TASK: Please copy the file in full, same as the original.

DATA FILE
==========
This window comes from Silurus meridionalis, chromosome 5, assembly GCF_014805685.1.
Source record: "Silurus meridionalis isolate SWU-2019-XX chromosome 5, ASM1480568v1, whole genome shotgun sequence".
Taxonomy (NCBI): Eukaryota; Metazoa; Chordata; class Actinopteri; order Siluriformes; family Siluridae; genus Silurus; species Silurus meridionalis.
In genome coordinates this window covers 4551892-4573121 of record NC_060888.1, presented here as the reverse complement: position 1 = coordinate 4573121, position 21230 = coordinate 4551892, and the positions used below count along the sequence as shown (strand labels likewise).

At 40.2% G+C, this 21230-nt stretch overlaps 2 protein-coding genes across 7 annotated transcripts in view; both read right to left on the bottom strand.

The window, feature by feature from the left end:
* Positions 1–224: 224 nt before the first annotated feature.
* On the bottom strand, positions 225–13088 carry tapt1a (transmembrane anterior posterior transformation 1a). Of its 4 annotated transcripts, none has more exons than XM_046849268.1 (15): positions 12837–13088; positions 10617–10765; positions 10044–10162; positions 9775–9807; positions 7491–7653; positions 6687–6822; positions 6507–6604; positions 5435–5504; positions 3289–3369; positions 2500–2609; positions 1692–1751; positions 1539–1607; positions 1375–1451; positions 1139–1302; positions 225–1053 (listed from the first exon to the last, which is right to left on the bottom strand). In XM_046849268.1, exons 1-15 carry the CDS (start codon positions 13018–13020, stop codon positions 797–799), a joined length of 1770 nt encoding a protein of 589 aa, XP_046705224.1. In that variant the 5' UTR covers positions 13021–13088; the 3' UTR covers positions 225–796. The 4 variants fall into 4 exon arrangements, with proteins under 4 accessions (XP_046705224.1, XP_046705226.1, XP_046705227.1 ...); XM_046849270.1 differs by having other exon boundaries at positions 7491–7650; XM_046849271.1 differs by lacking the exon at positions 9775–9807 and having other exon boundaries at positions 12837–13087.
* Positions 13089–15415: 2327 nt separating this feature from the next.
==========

This window comes from Silurus meridionalis, chromosome 5, assembly GCF_014805685.1.
Source record: "Silurus meridionalis isolate SWU-2019-XX chromosome 5, ASM1480568v1, whole genome shotgun sequence".
Taxonomy (NCBI): Eukaryota; Metazoa; Chordata; class Actinopteri; order Siluriformes; family Siluridae; genus Silurus; species Silurus meridionalis.
In genome coordinates this window covers 4551892-4573121 of record NC_060888.1, presented here as the reverse complement: position 1 = coordinate 4573121, position 21230 = coordinate 4551892, and the positions used below count along the sequence as shown (strand labels likewise).

At 40.2% G+C, this 21230-nt stretch overlaps 2 protein-coding genes across 7 annotated transcripts in view; both read right to left on the bottom strand.

The window, feature by feature from the left end:
* Positions 1–224: 224 nt before the first annotated feature.
* On the bottom strand, positions 225–13088 carry tapt1a (transmembrane anterior posterior transformation 1a). Of its 4 annotated transcripts, none has more exons than XM_046849268.1 (15): positions 12837–13088; positions 10617–10765; positions 10044–10162; positions 9775–9807; positions 7491–7653; positions 6687–6822; positions 6507–6604; positions 5435–5504; positions 3289–3369; positions 2500–2609; positions 1692–1751; positions 1539–1607; positions 1375–1451; positions 1139–1302; positions 225–1053 (listed from the first exon to the last, which is right to left on the bottom strand). In XM_046849268.1, exons 1-15 carry the CDS (start codon positions 13018–13020, stop codon positions 797–799), a joined length of 1770 nt encoding a protein of 589 aa, XP_046705224.1. In that variant the 5' UTR covers positions 13021–13088; the 3' UTR covers positions 225–796. The 4 variants fall into 4 exon arrangements, with proteins under 4 accessions (XP_046705224.1, XP_046705226.1, XP_046705227.1 ...); XM_046849270.1 differs by having other exon boundaries at positions 7491–7650; XM_046849271.1 differs by lacking the exon at positions 9775–9807 and having other exon boundaries at positions 12837–13087.
* Positions 13089–15415: 2327 nt separating this feature from the next.